Romeo and Juliet
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The Montagues and the Capulets are sworn enemies, and their mutual hatred has cost many lives. Trying to put an end to the violence, the prince decrees that the punishment for such fighting shall be death.
At a party, Romeo, the only child of Lord Montague, falls hopelessly in love with Juliet, the only child of Lord Capulet. By the next daybreak, Romeo and Juliet have made a secret plan to marry. Friar Laurence, friend to both the Montagues and the Capulets, agrees to marry Romeo and Juliet and hopes that their union will end the hatred between the two families.
After the wedding, violence again breaks out between the Montagues and the Capulets. Romeo tries to avoid it, but in the end he has killed Juliet's cousin, and is subsequently exiled from the city as punishment for his crime.
Lord Capulet, without knowing that Juliet has married, arranges for her to marry another. Juliet constructs a desperate plan with the help of Friar Laurence: she will take a potion which will make her appear to be dead, and Friar Laurence will get word to Romeo that he should sneak back to the city to meet his wife when she awakes. But Friar Laurence's message never reaches Romeo.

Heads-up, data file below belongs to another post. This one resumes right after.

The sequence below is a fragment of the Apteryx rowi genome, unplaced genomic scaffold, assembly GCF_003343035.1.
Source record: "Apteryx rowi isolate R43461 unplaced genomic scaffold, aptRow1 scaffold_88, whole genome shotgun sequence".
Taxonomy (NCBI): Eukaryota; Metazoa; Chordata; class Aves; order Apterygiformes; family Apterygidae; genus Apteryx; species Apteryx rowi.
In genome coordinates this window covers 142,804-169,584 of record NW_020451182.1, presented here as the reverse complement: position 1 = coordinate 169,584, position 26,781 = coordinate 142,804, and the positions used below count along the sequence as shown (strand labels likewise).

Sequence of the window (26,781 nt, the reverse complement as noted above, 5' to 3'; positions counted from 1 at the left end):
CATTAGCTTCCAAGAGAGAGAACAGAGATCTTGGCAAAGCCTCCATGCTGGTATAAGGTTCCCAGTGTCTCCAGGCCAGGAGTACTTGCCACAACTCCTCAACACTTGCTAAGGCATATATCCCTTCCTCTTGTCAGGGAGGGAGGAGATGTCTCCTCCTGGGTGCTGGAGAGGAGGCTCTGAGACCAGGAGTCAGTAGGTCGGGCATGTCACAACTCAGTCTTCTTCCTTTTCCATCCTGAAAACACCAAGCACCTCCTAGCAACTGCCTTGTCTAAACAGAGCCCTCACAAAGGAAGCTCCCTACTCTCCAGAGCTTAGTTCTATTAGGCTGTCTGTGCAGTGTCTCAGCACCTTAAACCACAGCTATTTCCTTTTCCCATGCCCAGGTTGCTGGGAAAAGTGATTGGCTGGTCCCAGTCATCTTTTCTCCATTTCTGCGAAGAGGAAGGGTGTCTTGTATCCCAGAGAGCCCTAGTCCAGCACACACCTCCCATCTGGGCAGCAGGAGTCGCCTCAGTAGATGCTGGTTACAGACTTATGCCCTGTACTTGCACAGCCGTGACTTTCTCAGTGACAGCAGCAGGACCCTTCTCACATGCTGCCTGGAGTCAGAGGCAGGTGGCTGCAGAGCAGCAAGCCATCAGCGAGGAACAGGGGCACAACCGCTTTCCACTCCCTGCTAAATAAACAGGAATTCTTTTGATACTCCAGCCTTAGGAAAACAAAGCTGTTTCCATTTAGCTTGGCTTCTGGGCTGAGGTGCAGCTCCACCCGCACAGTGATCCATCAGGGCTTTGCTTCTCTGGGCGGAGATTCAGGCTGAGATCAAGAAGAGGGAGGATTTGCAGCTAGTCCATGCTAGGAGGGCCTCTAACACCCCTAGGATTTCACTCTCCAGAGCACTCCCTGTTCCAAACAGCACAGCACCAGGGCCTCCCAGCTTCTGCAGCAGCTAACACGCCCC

When Romeo hears that Juliet is dead, he buys a vial of poison and goes to Juliet's tomb to bid farewell to his beautiful wife before he kills himself. By the time Juliet awakes, Romeo is gone.
In her despair, Juliet plunges a dagger into her chest. Only now do the Capulets and the Montagues put their hatred aside to make room for their shared grief at the loss of their only children, and the victory of death over love.
Shakespeare's most famous tragedy is filled with many compelling themes, such as passion, risk, and revenge, which are sure to spark interest in young readers.
Romeo and Juliet